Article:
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"Generation". Olena Grom documentary project

We continue to share the documentary projects of the finalists within the framework of the UAPF grant support for documentary photographers, implemented with the support of the International Press Institute.

Olena Grom works at the intersection of social reportage and conceptual photography. She works on the life of refugees and IDPs in the territory of active hostilities and in the de-occupied territories. The artist sees her "mission" in covering the lives of people who find themselves in the "grey zone" or the area close to military operations. The project "Generations" covers the lives and everyday life of children in the Kharkiv region.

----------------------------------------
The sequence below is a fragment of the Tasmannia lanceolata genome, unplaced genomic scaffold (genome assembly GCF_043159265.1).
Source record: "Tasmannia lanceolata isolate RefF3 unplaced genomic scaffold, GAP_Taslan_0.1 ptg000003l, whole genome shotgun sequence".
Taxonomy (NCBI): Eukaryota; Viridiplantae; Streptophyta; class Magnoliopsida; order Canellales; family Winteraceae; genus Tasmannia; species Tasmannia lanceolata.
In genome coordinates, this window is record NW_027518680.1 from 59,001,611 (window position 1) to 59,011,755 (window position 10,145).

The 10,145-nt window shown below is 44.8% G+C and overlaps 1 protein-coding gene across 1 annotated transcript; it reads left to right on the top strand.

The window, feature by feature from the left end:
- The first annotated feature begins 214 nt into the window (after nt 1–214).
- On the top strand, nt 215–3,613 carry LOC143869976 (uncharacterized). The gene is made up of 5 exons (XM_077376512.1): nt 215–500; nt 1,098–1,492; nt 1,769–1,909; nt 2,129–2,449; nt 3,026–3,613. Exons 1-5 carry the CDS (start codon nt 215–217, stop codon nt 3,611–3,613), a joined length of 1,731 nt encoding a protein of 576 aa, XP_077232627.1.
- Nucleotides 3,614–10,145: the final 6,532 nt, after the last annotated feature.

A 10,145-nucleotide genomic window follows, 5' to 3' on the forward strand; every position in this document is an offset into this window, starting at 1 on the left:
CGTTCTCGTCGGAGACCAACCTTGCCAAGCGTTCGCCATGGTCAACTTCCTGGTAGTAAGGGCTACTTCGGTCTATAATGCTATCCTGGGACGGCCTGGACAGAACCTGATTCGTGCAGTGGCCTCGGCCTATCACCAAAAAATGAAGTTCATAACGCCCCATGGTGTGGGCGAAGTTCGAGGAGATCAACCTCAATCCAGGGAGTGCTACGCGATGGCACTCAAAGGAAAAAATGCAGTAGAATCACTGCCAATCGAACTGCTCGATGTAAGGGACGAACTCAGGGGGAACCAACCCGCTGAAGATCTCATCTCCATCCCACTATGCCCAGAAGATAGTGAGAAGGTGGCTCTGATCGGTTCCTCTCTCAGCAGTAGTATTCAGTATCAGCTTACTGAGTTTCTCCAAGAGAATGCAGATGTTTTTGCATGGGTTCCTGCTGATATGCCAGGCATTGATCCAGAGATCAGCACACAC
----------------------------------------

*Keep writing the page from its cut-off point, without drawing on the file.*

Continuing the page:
Zlata lives with her parents in the Kharkiv region. Their village was under Russian occupation for eight months. The girl's house is located near the highway, which was used by Russian vehicles around the clock. It was scary in the house, so the girl's family lived in the basement for several months. They laid hay on the floor and slept on it, and warmed themselves with a stove. There was no electricity or communication in the village. More than a year has passed since the de-occupation and the memories of the horror of the war are dulled, but the war does not let us forget about it, sometimes we can hear the sounds of explosions in the village.